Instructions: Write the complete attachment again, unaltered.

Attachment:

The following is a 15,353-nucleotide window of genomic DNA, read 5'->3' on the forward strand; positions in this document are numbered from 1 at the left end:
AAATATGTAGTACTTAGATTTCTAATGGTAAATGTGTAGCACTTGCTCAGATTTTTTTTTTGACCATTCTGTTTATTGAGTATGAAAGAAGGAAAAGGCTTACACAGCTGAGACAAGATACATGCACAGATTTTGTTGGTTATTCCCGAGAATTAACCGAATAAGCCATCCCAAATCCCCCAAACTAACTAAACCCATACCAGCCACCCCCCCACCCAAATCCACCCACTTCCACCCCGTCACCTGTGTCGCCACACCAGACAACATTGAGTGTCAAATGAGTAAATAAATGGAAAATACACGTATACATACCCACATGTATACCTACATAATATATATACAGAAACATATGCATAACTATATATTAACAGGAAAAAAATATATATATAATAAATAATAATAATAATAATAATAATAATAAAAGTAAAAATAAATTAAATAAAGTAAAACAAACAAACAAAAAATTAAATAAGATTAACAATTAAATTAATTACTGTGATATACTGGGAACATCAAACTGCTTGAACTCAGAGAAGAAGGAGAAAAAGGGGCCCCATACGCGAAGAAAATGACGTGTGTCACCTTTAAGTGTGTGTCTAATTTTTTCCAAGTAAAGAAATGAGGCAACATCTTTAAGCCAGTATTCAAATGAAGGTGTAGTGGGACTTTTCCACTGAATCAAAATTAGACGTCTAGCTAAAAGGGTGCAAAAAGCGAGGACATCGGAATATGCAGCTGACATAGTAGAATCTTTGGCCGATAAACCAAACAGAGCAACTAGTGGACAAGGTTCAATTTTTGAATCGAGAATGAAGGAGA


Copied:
The following is a 15,353-nucleotide window of genomic DNA, read 5'->3' on the forward strand; positions in this document are numbered from 1 at the left end:
AAATATGTAGTACTTAGATTTCTAATGGTAAATGTGTAGCACTTGCTCAGATTTTTTTTTTGACCATTCTGTTTATTGAGTATGAAAGAAGGAAAAGGCTTACACAGCTGAGACAAGATACATGCACAGATTTTGTTGGTTATTCCCGAGAATTAACCGAATAAGCCATCCCAAATCCCCCAAACTAACTAAACCCATACCAGCCACCCCCCCACCCAAATCCACCCACTTCCACCCCGTCACCTGTGTCGCCACACCAGACAACATTGAGTGTCAAATGAGTAAATAAATGGAAAATACACGTATACATACCCACATGTATACCTACATAATATATATACAGAAACATATGCATAACTATATATTAACAGGAAAAAAATATATATATAATAAATAATAATAATAATAATAATAATAATAAAAGTAAAAATAAATTAAATAAAGTAAAACAAACAAACAAAAAATTAAATAAGATTAACAATTAAATTAATTACTGTGATATACTGGGAACATCAAACTGCTTGAACTCAGAGAAGAAGGAGAAAAAGGGGCCCCATACGCGAAGAAAATGACGTGTGTCACCTTTAAGTGTGTGTCTAATTTTTTCCAAGTAAAGAAATGAGGCAACATCTTTAAGCCAGTATTCAAATGAAGGTGTAGTGGGACTTTTCCACTGAATCAAAATTAGACGTCTAGCTAAAAGGGTGCAAAAAGCGAGGACATCGGAATATGCAGCTGACATAGTAGAATCTTTGGCCGATAAACCAAACAGAGCAACTAGTGGACAAGGTTCAATTTTTGAATCGAGAATGAAGGAGA